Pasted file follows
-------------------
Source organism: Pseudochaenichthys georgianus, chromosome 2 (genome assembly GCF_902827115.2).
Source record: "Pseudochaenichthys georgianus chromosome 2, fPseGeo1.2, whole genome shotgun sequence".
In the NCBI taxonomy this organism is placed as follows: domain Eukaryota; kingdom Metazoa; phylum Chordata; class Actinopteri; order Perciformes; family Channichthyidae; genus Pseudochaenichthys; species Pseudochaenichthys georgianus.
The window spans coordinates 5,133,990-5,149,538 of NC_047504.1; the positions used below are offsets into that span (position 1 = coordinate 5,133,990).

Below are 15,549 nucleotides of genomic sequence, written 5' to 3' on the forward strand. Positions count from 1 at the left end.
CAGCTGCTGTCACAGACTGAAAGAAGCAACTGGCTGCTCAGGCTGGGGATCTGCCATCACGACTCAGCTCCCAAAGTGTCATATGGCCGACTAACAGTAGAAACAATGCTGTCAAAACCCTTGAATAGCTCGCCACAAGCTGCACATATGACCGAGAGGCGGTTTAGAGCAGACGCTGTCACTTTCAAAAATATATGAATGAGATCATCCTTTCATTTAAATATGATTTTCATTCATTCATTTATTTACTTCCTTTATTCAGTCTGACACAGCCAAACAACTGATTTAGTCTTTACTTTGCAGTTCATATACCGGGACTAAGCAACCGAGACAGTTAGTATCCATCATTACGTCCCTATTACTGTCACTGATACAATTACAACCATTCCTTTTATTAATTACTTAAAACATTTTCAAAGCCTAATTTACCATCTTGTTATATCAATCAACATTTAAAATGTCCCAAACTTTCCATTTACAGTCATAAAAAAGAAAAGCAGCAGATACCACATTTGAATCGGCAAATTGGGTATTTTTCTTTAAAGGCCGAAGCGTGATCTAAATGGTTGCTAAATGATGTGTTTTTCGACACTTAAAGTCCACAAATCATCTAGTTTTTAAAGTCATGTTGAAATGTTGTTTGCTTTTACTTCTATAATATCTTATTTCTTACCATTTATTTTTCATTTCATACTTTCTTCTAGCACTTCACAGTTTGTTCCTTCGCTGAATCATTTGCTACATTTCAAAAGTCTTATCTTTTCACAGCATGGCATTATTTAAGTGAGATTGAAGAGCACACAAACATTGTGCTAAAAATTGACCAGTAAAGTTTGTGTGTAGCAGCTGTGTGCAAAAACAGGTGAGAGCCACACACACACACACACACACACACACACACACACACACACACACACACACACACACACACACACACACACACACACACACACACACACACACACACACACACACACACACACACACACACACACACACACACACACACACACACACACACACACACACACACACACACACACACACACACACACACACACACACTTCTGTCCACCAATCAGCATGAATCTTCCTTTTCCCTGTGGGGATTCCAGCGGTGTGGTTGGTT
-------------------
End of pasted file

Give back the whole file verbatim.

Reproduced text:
Source organism: Pseudochaenichthys georgianus, chromosome 2 (genome assembly GCF_902827115.2).
Source record: "Pseudochaenichthys georgianus chromosome 2, fPseGeo1.2, whole genome shotgun sequence".
In the NCBI taxonomy this organism is placed as follows: domain Eukaryota; kingdom Metazoa; phylum Chordata; class Actinopteri; order Perciformes; family Channichthyidae; genus Pseudochaenichthys; species Pseudochaenichthys georgianus.
The window spans coordinates 5,133,990-5,149,538 of NC_047504.1; the positions used below are offsets into that span (position 1 = coordinate 5,133,990).

Below are 15,549 nucleotides of genomic sequence, written 5' to 3' on the forward strand. Positions count from 1 at the left end.
CAGCTGCTGTCACAGACTGAAAGAAGCAACTGGCTGCTCAGGCTGGGGATCTGCCATCACGACTCAGCTCCCAAAGTGTCATATGGCCGACTAACAGTAGAAACAATGCTGTCAAAACCCTTGAATAGCTCGCCACAAGCTGCACATATGACCGAGAGGCGGTTTAGAGCAGACGCTGTCACTTTCAAAAATATATGAATGAGATCATCCTTTCATTTAAATATGATTTTCATTCATTCATTTATTTACTTCCTTTATTCAGTCTGACACAGCCAAACAACTGATTTAGTCTTTACTTTGCAGTTCATATACCGGGACTAAGCAACCGAGACAGTTAGTATCCATCATTACGTCCCTATTACTGTCACTGATACAATTACAACCATTCCTTTTATTAATTACTTAAAACATTTTCAAAGCCTAATTTACCATCTTGTTATATCAATCAACATTTAAAATGTCCCAAACTTTCCATTTACAGTCATAAAAAAGAAAAGCAGCAGATACCACATTTGAATCGGCAAATTGGGTATTTTTCTTTAAAGGCCGAAGCGTGATCTAAATGGTTGCTAAATGATGTGTTTTTCGACACTTAAAGTCCACAAATCATCTAGTTTTTAAAGTCATGTTGAAATGTTGTTTGCTTTTACTTCTATAATATCTTATTTCTTACCATTTATTTTTCATTTCATACTTTCTTCTAGCACTTCACAGTTTGTTCCTTCGCTGAATCATTTGCTACATTTCAAAAGTCTTATCTTTTCACAGCATGGCATTATTTAAGTGAGATTGAAGAGCACACAAACATTGTGCTAAAAATTGACCAGTAAAGTTTGTGTGTAGCAGCTGTGTGCAAAAACAGGTGAGAGCCACACACACACACACACACACACACACACACACACACACACACACACACACACACACACACACACACACACACACACACACACACACACACACACACACACACACACACACACACACACACACACACACACACACACACACACACACACACACACACACACACACACACACACACACACACACACACACACACACTTCTGTCCACCAATCAGCATGAATCTTCCTTTTCCCTGTGGGGATTCCAGCGGTGTGGTTGGTT